Ms Annuncia Kokiai has funded the establishment of a cocoa plantation in her home province to help locals earn an income and support their basic needs. She is working with women and young people by teaching them financial literacy skills. ‘For them, it’s day-to-day subsistence. They don’t look at [the] long term. [There is] no savings culture.’ Ms Lulu Kuso is part of the Reliance Group at her university, which helps unemployed women with economic opportunities such as helping to sell their produce at the market.

The Government of PNG understands that an overhaul of its education sector is necessary to prepare the country for growth and development. It has the lowest level of schooling achieved by adults in the Pacific. In the higher education sector, alumni are supporting PNG to achieve its goal of increasing the number of higher education graduates from 6500 a year to 17 500 by 2030.

Mr Martin Daniel, Dr Joseph Suwamaru, Ms Regina Kiele and Ms Zillar Miro are four alumni providing education leadership and technical training to upskill the PNG workforce. In 2017, Dr Suwamaru built and designed the Autonomous Region of Bougainville’s first college, the Oceania Skills Training College, which conducts research in alternative energy, climate change, information and communications technologies, and development. Ms Miro is the Training Supervisor for ExxonMobil PNG Limited, which operates the PNG Liquefied National Gas Project. She oversees the training of operations and maintenance technicians in the field.

Environmental sustainability is a key strategic priority of the Government of PNG. Alumni have been involved with national development objectives related to empowering citizens adapting to climate change, providing efficient service delivery and transparency. Their contributions have had an impact at an organisation, national and regional level.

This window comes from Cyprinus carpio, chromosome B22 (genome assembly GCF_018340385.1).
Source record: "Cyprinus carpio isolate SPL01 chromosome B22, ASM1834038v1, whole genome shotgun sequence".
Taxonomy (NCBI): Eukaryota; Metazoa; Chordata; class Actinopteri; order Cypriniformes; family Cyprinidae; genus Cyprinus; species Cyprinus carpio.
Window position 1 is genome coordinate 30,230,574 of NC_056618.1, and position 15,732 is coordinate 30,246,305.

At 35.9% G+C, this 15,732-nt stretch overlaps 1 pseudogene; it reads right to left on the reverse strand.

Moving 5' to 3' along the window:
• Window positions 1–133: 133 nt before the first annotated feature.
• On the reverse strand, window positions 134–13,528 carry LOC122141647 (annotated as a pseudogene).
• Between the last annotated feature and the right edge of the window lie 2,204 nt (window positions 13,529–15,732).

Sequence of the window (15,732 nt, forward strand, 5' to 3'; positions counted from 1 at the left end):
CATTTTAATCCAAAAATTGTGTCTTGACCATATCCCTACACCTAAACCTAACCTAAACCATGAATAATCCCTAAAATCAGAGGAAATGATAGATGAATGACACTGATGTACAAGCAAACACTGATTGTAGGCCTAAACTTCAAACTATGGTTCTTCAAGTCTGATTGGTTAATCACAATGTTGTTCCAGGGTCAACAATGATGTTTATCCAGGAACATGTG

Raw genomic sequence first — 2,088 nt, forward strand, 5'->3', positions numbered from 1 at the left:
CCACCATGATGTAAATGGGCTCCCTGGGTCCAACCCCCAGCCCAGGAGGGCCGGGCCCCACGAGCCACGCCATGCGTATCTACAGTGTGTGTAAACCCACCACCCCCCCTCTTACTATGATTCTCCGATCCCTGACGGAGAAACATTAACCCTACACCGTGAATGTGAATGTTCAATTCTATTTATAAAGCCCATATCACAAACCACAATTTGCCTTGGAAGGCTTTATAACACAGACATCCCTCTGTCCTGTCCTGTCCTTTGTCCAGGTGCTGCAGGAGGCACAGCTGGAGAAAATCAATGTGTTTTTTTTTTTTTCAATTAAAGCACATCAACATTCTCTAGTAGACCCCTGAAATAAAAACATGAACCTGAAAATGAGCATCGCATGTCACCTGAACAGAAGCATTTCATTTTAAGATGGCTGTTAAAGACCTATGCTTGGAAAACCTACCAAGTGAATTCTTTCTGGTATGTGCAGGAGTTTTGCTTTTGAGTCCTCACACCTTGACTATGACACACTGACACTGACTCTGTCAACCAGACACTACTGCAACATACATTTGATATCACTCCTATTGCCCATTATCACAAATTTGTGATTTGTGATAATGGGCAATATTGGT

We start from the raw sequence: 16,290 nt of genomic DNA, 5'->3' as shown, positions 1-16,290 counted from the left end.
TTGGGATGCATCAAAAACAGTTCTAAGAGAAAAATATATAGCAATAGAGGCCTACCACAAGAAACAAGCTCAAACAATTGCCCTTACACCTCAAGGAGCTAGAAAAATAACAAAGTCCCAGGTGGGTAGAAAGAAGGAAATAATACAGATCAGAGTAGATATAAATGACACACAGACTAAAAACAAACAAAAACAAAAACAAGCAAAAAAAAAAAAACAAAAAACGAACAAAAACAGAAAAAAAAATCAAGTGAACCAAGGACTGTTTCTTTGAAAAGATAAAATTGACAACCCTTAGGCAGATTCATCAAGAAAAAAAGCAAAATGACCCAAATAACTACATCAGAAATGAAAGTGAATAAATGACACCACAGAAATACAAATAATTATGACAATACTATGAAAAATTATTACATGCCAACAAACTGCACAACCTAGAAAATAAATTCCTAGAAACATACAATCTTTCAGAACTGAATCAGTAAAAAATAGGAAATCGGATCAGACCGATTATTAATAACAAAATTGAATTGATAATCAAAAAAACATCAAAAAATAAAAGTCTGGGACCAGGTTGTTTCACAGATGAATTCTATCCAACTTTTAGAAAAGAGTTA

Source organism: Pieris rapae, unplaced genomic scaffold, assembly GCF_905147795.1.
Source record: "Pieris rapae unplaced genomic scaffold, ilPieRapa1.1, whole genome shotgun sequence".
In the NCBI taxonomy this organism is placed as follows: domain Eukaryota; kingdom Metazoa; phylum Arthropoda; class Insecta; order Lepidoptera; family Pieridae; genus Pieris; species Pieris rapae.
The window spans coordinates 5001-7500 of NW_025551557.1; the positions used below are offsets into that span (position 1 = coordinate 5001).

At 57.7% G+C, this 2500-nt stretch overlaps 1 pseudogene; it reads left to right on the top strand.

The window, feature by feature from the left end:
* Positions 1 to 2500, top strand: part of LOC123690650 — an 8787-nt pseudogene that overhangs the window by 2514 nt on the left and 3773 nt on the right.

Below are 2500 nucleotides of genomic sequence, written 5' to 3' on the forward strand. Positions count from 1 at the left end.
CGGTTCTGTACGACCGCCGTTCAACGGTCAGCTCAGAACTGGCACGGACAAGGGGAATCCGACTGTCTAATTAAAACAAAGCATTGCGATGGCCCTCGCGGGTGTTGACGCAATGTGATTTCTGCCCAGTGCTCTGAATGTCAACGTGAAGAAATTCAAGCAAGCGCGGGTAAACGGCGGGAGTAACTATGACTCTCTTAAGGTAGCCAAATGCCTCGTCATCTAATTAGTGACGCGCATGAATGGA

Alumnus Dr Suwamaru has made leading contributions to PNG and the wider Pacific’s understanding of climate change and disaster risk reduction. He is a leading contributor to debates and strategy about the role of ICT in climate mitigation and adaptation.

Another alumna, Ms Kiele, is using the geographic information skills that she gained on award to support PNG’s climate change efforts and environmental development efforts. Similarly, Mr John Muketit, acting ICT Manager for the National Fisheries Authority, has had a substantial influence on the sector in implementing strategies to create a sustainable and profitable fisheries sector. He says that the greatest benefit of the scholarship is that it develops people like himself to come back home and contribute to the development of the country.

Find out more:
To read the full Papua New Guinea case study, by Adeola Monty and Yung Nietschke, visit the Australia Awards Global Tracer Facility website.

For further information about the Australia Awards, visit the Department of Foreign Affairs and Trade website.